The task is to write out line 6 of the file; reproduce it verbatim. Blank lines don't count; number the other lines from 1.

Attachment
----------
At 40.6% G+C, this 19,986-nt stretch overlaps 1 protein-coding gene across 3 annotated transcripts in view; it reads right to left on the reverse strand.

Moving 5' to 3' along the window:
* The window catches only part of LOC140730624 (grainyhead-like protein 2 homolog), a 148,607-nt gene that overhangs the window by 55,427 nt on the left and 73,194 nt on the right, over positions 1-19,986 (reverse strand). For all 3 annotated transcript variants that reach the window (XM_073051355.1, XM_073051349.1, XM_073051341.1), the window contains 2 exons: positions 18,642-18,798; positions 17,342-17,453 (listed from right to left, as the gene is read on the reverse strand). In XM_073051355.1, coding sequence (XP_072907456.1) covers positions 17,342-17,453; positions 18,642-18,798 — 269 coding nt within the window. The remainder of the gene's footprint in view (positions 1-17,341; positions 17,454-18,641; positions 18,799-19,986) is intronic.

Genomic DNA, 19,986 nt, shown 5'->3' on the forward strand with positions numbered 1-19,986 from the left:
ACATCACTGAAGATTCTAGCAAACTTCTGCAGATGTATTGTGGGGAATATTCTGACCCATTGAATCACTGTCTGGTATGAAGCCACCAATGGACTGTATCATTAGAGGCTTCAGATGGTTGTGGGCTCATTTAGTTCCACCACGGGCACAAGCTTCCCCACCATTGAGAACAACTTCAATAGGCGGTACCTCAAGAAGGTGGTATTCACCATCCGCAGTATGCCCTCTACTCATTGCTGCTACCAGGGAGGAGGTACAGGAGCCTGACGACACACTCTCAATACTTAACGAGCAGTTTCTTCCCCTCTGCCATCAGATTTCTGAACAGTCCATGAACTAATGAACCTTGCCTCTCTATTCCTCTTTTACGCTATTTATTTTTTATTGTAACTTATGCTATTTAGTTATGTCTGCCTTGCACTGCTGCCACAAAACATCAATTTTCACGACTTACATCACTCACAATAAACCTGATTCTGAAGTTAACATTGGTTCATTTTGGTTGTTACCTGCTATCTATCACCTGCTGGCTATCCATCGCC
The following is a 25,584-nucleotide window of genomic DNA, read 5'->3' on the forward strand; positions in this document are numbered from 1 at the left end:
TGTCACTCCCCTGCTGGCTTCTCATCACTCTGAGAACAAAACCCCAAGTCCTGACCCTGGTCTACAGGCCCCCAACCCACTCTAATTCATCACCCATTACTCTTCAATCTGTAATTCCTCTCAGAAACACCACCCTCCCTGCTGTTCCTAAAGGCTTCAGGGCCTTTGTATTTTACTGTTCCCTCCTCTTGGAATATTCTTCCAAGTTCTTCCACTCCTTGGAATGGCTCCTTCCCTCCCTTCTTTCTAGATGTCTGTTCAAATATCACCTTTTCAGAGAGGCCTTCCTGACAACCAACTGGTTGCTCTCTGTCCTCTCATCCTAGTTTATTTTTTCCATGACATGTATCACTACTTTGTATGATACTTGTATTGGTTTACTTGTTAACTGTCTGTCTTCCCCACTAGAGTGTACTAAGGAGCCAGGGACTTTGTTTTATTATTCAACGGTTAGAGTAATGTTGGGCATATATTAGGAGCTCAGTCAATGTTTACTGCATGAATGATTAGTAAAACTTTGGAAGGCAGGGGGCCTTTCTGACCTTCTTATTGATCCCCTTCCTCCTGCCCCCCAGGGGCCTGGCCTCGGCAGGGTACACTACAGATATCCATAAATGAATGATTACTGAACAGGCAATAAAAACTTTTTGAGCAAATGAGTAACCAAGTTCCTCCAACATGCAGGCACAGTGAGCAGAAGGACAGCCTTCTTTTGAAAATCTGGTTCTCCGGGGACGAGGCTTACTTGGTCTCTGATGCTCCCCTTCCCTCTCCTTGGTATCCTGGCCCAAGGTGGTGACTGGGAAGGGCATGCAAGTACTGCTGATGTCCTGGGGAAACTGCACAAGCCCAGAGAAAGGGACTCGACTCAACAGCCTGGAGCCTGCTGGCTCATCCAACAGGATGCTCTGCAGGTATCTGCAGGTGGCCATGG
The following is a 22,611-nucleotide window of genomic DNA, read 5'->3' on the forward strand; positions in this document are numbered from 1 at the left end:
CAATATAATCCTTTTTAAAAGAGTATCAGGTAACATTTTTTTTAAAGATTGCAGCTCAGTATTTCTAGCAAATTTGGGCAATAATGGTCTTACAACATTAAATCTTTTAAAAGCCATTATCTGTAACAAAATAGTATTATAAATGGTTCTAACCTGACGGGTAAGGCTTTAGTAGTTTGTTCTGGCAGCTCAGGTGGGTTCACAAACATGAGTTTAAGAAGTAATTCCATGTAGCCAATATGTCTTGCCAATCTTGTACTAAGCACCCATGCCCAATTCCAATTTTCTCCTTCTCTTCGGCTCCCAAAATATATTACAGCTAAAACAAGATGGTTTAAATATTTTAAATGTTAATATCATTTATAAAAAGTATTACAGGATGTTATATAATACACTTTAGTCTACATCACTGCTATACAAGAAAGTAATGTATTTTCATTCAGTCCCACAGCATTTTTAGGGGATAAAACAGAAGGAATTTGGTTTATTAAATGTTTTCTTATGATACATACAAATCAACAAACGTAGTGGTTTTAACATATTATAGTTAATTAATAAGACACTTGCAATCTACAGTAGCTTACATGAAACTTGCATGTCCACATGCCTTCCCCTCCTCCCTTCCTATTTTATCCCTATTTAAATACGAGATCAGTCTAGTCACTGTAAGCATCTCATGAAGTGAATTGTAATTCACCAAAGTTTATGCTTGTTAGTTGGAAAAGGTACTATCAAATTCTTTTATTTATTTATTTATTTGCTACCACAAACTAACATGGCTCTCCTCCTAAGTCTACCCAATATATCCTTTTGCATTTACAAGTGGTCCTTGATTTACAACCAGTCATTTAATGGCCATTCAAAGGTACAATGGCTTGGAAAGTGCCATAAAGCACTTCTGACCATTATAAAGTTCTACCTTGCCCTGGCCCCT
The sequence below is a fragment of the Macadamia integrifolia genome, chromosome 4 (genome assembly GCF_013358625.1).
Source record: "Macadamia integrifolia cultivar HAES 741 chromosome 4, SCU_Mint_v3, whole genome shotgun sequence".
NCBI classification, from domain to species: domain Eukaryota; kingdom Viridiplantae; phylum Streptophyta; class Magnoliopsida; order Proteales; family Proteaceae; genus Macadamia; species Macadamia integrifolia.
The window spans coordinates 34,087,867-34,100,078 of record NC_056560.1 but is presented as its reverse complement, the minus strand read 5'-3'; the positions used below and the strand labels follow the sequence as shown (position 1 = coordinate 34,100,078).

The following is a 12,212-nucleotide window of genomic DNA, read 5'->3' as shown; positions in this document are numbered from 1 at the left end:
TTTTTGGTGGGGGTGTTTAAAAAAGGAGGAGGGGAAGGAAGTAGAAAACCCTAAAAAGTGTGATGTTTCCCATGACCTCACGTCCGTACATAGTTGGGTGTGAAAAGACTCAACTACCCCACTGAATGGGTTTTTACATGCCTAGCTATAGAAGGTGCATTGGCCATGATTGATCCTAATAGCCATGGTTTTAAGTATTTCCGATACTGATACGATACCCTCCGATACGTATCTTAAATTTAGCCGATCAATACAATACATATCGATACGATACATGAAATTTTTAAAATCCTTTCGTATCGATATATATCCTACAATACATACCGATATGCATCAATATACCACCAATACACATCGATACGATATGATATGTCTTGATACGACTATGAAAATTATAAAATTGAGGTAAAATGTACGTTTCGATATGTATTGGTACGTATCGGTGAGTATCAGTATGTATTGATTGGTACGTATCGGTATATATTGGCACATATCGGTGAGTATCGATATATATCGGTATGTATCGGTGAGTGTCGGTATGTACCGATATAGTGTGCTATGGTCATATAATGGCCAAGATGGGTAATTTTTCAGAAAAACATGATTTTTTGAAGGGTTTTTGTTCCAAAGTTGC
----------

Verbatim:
The following is a 25,584-nucleotide window of genomic DNA, read 5'->3' on the forward strand; positions in this document are numbered from 1 at the left end: